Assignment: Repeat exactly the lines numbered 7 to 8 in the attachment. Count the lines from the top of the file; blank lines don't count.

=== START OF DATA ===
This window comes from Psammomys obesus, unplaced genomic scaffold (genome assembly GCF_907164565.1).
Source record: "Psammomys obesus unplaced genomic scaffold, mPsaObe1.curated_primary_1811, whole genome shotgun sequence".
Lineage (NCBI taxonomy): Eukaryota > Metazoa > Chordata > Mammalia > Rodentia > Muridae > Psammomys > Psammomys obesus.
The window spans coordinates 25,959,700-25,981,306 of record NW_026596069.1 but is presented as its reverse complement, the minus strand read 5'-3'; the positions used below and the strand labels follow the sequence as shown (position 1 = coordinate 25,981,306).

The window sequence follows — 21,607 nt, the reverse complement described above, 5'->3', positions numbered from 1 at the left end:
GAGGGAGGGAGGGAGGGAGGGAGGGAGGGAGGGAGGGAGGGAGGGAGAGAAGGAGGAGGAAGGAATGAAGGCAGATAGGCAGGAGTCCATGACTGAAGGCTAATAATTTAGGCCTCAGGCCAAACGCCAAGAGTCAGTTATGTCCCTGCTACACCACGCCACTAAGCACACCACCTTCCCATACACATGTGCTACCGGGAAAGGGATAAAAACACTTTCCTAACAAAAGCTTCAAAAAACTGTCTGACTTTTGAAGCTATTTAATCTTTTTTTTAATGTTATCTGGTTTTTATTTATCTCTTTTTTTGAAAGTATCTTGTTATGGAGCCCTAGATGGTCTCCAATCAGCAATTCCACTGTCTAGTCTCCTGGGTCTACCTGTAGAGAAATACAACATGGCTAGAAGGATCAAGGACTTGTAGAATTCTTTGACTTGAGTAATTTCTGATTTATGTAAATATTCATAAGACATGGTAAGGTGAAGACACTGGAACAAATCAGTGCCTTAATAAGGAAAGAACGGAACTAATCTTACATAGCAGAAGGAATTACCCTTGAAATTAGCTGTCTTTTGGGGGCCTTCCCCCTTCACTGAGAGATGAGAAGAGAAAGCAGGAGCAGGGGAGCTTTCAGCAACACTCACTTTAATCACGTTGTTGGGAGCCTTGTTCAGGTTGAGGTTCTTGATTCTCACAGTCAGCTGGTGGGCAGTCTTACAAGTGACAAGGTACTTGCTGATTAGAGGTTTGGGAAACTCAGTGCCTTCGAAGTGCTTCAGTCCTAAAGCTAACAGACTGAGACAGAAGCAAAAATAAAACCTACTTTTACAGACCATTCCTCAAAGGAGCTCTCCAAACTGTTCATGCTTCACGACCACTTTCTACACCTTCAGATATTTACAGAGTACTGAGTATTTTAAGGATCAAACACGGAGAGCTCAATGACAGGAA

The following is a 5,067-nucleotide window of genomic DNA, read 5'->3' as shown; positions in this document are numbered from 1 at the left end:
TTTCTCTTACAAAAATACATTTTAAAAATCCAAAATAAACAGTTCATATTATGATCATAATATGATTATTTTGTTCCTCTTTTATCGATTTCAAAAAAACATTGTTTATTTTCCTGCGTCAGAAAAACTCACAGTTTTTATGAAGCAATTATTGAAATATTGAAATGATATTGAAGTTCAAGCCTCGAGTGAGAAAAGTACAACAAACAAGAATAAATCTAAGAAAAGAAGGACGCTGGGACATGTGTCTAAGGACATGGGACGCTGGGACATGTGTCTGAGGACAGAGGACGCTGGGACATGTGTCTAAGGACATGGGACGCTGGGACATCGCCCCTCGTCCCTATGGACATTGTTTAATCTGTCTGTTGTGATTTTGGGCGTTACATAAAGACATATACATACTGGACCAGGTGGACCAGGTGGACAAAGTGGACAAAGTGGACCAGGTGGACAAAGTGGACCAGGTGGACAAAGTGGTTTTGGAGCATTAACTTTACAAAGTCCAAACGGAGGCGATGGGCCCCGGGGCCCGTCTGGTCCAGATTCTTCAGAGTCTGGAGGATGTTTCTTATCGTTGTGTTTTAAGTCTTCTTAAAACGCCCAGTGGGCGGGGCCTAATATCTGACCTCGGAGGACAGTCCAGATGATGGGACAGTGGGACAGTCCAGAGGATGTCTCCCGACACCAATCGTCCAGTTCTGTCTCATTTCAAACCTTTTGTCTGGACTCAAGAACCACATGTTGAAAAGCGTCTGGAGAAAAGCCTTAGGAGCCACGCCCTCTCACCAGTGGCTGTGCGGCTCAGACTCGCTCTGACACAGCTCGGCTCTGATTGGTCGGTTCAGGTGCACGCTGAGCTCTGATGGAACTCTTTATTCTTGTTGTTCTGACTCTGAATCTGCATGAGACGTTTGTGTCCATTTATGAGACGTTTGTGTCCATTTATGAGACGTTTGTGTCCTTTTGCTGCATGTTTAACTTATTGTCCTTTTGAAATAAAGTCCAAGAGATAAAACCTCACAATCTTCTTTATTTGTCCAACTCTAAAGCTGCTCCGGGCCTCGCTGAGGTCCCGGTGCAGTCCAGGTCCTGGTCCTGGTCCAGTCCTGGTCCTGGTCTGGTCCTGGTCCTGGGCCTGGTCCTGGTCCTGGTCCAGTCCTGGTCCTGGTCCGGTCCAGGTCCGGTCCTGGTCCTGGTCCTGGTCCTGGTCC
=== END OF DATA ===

The following is a 5,067-nucleotide window of genomic DNA, read 5'->3' as shown; positions in this document are numbered from 1 at the left end:
TTTCTCTTACAAAAATACATTTTAAAAATCCAAAATAAACAGTTCATATTATGATCATAATATGATTATTTTGTTCCTCTTTTATCGATTTCAAAAAAACATTGTTTATTTTCCTGCGTCAGAAAAACTCACAGTTTTTATGAAGCAATTATTGAAATATTGAAATGATATTGAAGTTCAAGCCTCGAGTGAGAAAAGTACAACAAACAAGAATAAATCTAAGAAAAGAAGGACGCTGGGACATGTGTCTAAGGACATGGGACGCTGGGACATGTGTCTGAGGACAGAGGACGCTGGGACATGTGTCTAAGGACATGGGACGCTGGGACATCGCCCCTCGTCCCTATGGACATTGTTTAATCTGTCTGTTGTGATTTTGGGCGTTACATAAAGACATATACATACTGGACCAGGTGGACCAGGTGGACAAAGTGGACAAAGTGGACCAGGTGGACAAAGTGGACCAGGTGGACAAAGTGGTTTTGGAGCATTAACTTTACAAAGTCCAAACGGAGGCGATGGGCCCCGGGGCCCGTCTGGTCCAGATTCTTCAGAGTCTGGAGGATGTTTCTTATCGTTGTGTTTTAAGTCTTCTTAAAACGCCCAGTGGGCGGGGCCTAATATCTGACCTCGGAGGACAGTCCAGATGATGGGACAGTGGGACAGTCCAGAGGATGTCTCCCGACACCAATCGTCCAGTTCTGTCTCATTTCAAACCTTTTGTCTGGACTCAAGAACCACATGTTGAAAAGCGTCTGGAGAAAAGCCTTAGGAGCCACGCCCTCTCACCAGTGGCTGTGCGGCTCAGACTCGCTCTGACACAGCTCGGCTCTGATTGGTCGGTTCAGGTGCACGCTGAGCTCTGATGGAACTCTTTATTCTTGTTGTTCTGACTCTGAATCTGCATGAGACGTTTGTGTCCATTTATGAGACGTTTGTGTCCATTTATGAGACGTTTGTGTCCTTTTGCTGCATGTTTAACTTATTGTCCTTTTGAAATAAAGTCCAAGAGATAAAACCTCACAATCTTCTTTATTTGTCCAACTCTAAAGCTGCTCCGGGCCTCGCTGAGGTCCCGGTGCAGTCCAGGTCCTGGTCCTGGTCCAGTCCTGGTCCTGGTCTGGTCCTGGTCCTGGGCCTGGTCCTGGTCCTGGTCCAGTCCTGGTCCTGGTCCGGTCCAGGTCCGGTCCTGGTCCTGGTCCTGGTCCTGGTCC